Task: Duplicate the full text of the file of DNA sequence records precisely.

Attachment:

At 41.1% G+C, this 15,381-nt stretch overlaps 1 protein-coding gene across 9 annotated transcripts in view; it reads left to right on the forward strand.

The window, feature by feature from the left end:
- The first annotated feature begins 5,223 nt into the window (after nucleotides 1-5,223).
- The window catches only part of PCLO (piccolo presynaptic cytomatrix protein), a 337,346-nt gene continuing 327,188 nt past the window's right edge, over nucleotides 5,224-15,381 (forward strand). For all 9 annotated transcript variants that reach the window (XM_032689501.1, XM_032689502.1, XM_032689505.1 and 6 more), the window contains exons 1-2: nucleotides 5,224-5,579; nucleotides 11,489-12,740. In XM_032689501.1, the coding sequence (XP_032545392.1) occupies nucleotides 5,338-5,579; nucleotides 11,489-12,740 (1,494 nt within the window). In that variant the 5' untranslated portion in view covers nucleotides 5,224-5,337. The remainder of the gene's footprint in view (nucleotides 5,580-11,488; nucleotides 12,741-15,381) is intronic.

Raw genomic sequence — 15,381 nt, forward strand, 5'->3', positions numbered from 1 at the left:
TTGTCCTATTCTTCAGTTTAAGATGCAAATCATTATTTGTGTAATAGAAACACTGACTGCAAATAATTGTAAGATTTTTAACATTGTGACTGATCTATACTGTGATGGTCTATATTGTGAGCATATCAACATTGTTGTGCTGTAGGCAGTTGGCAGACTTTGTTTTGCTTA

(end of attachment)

At 41.1% G+C, this 15,381-nt stretch overlaps 1 protein-coding gene across 9 annotated transcripts in view; it reads left to right on the forward strand.

The window, feature by feature from the left end:
- The first annotated feature begins 5,223 nt into the window (after nucleotides 1-5,223).
- The window catches only part of PCLO (piccolo presynaptic cytomatrix protein), a 337,346-nt gene continuing 327,188 nt past the window's right edge, over nucleotides 5,224-15,381 (forward strand). For all 9 annotated transcript variants that reach the window (XM_032689501.1, XM_032689502.1, XM_032689505.1 and 6 more), the window contains exons 1-2: nucleotides 5,224-5,579; nucleotides 11,489-12,740. In XM_032689501.1, the coding sequence (XP_032545392.1) occupies nucleotides 5,338-5,579; nucleotides 11,489-12,740 (1,494 nt within the window). In that variant the 5' untranslated portion in view covers nucleotides 5,224-5,337. The remainder of the gene's footprint in view (nucleotides 5,580-11,488; nucleotides 12,741-15,381) is intronic.

Raw genomic sequence — 15,381 nt, forward strand, 5'->3', positions numbered from 1 at the left:
TTGTCCTATTCTTCAGTTTAAGATGCAAATCATTATTTGTGTAATAGAAACACTGACTGCAAATAATTGTAAGATTTTTAACATTGTGACTGATCTATACTGTGATGGTCTATATTGTGAGCATATCAACATTGTTGTGCTGTAGGCAGTTGGCAGACTTTGTTTTGCTTA